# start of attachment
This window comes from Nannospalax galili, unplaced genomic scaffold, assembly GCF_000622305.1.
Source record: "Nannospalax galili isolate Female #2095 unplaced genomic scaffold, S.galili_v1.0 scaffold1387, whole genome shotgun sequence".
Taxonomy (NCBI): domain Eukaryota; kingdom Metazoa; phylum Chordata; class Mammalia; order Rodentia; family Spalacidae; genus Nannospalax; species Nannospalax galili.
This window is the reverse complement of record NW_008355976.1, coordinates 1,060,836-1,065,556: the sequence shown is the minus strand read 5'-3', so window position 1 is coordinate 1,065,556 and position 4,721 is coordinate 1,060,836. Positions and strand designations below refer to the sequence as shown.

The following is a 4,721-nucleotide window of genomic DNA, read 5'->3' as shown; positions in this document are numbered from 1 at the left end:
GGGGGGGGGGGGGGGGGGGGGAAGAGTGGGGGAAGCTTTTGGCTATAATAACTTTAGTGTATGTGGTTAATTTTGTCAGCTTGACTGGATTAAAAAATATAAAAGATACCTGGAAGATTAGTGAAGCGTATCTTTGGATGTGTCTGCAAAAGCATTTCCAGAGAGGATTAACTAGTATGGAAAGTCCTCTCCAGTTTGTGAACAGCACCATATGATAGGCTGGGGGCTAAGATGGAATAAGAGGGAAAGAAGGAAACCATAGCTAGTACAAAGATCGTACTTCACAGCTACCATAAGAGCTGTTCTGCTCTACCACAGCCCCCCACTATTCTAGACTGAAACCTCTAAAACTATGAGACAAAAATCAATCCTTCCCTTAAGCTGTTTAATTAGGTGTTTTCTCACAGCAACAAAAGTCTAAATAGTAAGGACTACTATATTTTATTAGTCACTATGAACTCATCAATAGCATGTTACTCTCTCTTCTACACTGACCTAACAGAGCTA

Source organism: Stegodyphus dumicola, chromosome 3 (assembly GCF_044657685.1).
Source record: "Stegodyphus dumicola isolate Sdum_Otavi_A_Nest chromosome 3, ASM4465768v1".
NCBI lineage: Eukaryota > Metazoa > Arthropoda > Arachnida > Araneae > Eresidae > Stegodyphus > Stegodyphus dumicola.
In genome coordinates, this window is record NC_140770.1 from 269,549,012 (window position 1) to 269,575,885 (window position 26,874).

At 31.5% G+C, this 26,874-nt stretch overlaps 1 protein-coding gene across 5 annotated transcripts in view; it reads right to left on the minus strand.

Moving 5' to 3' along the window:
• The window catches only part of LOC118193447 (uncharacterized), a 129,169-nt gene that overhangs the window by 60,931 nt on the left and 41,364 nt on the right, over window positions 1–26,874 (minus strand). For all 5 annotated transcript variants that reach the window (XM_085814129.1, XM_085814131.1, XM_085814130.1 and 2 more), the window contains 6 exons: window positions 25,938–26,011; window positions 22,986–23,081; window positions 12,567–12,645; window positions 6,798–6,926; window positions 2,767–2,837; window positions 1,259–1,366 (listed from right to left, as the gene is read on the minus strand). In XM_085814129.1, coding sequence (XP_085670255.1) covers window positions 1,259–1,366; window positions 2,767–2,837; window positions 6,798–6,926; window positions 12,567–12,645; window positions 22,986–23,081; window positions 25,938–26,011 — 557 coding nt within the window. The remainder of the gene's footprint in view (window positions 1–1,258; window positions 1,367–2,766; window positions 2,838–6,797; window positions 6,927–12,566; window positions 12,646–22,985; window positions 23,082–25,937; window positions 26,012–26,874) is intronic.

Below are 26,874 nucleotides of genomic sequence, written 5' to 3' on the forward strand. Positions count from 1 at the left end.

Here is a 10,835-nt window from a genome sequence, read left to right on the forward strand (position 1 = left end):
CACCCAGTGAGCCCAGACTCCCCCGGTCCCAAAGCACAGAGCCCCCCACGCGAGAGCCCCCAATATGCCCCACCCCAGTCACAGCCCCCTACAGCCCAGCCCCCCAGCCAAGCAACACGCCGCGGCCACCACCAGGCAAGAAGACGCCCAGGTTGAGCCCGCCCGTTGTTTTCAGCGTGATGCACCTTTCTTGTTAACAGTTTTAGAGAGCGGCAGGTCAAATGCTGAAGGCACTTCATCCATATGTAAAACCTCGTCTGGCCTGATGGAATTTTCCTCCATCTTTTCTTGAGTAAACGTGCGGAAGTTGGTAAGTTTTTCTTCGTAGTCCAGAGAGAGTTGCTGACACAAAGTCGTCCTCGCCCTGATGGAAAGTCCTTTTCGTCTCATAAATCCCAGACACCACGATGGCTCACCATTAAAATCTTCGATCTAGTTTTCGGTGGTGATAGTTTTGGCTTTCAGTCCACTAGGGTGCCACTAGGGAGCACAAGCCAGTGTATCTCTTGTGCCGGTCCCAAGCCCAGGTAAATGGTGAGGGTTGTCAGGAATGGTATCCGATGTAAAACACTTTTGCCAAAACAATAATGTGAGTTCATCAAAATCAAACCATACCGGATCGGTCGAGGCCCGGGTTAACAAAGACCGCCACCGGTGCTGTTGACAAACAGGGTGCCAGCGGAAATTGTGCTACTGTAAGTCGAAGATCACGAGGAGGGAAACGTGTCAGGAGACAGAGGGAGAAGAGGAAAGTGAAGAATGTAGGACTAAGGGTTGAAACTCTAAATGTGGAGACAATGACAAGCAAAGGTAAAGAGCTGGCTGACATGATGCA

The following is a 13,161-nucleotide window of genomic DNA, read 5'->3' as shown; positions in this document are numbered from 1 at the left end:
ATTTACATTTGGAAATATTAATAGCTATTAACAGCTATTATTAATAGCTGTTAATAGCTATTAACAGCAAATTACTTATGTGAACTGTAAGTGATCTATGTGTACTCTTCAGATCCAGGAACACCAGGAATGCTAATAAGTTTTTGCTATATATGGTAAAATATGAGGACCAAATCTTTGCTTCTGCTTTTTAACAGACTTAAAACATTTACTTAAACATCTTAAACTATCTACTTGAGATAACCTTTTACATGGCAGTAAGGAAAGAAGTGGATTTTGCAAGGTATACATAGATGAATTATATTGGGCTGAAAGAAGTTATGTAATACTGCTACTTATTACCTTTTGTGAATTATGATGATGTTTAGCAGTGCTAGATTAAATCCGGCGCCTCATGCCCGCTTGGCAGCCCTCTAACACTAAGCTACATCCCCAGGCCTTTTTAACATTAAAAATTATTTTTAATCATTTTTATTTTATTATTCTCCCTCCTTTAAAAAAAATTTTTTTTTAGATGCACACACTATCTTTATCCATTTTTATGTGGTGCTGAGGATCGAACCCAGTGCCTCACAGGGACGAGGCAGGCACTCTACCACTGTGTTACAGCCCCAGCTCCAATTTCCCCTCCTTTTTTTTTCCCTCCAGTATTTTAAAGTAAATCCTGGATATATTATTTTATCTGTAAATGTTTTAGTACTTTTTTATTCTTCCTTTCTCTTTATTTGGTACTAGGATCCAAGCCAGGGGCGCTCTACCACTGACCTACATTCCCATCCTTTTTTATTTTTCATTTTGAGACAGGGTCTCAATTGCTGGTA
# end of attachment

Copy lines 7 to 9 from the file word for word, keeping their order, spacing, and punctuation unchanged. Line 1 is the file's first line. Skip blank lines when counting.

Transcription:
Source organism: Stegodyphus dumicola, chromosome 3 (assembly GCF_044657685.1).
Source record: "Stegodyphus dumicola isolate Sdum_Otavi_A_Nest chromosome 3, ASM4465768v1".
NCBI lineage: Eukaryota > Metazoa > Arthropoda > Arachnida > Araneae > Eresidae > Stegodyphus > Stegodyphus dumicola.